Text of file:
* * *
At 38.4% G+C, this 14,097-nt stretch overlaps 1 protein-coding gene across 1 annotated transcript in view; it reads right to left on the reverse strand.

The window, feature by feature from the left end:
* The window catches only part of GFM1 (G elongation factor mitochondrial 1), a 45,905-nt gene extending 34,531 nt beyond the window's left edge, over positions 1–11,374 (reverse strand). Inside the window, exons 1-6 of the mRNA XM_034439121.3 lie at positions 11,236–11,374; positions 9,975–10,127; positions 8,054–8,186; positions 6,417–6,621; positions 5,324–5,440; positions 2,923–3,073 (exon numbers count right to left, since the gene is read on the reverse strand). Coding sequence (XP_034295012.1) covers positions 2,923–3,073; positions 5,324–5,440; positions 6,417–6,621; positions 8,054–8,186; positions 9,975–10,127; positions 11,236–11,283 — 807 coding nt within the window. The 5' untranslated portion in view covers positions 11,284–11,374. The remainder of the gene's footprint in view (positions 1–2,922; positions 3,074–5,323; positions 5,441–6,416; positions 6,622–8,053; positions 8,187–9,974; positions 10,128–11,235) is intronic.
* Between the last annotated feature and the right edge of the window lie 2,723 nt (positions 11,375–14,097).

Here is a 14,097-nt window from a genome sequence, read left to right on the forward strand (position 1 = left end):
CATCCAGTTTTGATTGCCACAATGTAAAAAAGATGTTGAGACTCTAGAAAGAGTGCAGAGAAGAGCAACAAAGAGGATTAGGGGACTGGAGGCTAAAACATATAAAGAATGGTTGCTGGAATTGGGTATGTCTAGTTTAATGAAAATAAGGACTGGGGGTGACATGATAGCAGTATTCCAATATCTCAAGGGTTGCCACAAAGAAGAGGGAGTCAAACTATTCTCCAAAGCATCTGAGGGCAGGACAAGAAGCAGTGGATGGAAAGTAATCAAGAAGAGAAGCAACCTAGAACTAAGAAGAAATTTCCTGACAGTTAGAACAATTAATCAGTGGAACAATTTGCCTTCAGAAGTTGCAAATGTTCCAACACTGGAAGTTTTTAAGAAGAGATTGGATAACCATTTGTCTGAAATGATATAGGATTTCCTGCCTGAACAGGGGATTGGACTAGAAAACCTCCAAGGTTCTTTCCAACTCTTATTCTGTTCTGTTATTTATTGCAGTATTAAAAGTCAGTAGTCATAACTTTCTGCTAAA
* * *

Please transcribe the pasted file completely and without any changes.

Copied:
At 38.4% G+C, this 14,097-nt stretch overlaps 1 protein-coding gene across 1 annotated transcript in view; it reads right to left on the reverse strand.

The window, feature by feature from the left end:
* The window catches only part of GFM1 (G elongation factor mitochondrial 1), a 45,905-nt gene extending 34,531 nt beyond the window's left edge, over positions 1–11,374 (reverse strand). Inside the window, exons 1-6 of the mRNA XM_034439121.3 lie at positions 11,236–11,374; positions 9,975–10,127; positions 8,054–8,186; positions 6,417–6,621; positions 5,324–5,440; positions 2,923–3,073 (exon numbers count right to left, since the gene is read on the reverse strand). Coding sequence (XP_034295012.1) covers positions 2,923–3,073; positions 5,324–5,440; positions 6,417–6,621; positions 8,054–8,186; positions 9,975–10,127; positions 11,236–11,283 — 807 coding nt within the window. The 5' untranslated portion in view covers positions 11,284–11,374. The remainder of the gene's footprint in view (positions 1–2,922; positions 3,074–5,323; positions 5,441–6,416; positions 6,622–8,053; positions 8,187–9,974; positions 10,128–11,235) is intronic.
* Between the last annotated feature and the right edge of the window lie 2,723 nt (positions 11,375–14,097).

Here is a 14,097-nt window from a genome sequence, read left to right on the forward strand (position 1 = left end):
CATCCAGTTTTGATTGCCACAATGTAAAAAAGATGTTGAGACTCTAGAAAGAGTGCAGAGAAGAGCAACAAAGAGGATTAGGGGACTGGAGGCTAAAACATATAAAGAATGGTTGCTGGAATTGGGTATGTCTAGTTTAATGAAAATAAGGACTGGGGGTGACATGATAGCAGTATTCCAATATCTCAAGGGTTGCCACAAAGAAGAGGGAGTCAAACTATTCTCCAAAGCATCTGAGGGCAGGACAAGAAGCAGTGGATGGAAAGTAATCAAGAAGAGAAGCAACCTAGAACTAAGAAGAAATTTCCTGACAGTTAGAACAATTAATCAGTGGAACAATTTGCCTTCAGAAGTTGCAAATGTTCCAACACTGGAAGTTTTTAAGAAGAGATTGGATAACCATTTGTCTGAAATGATATAGGATTTCCTGCCTGAACAGGGGATTGGACTAGAAAACCTCCAAGGTTCTTTCCAACTCTTATTCTGTTCTGTTATTTATTGCAGTATTAAAAGTCAGTAGTCATAACTTTCTGCTAAA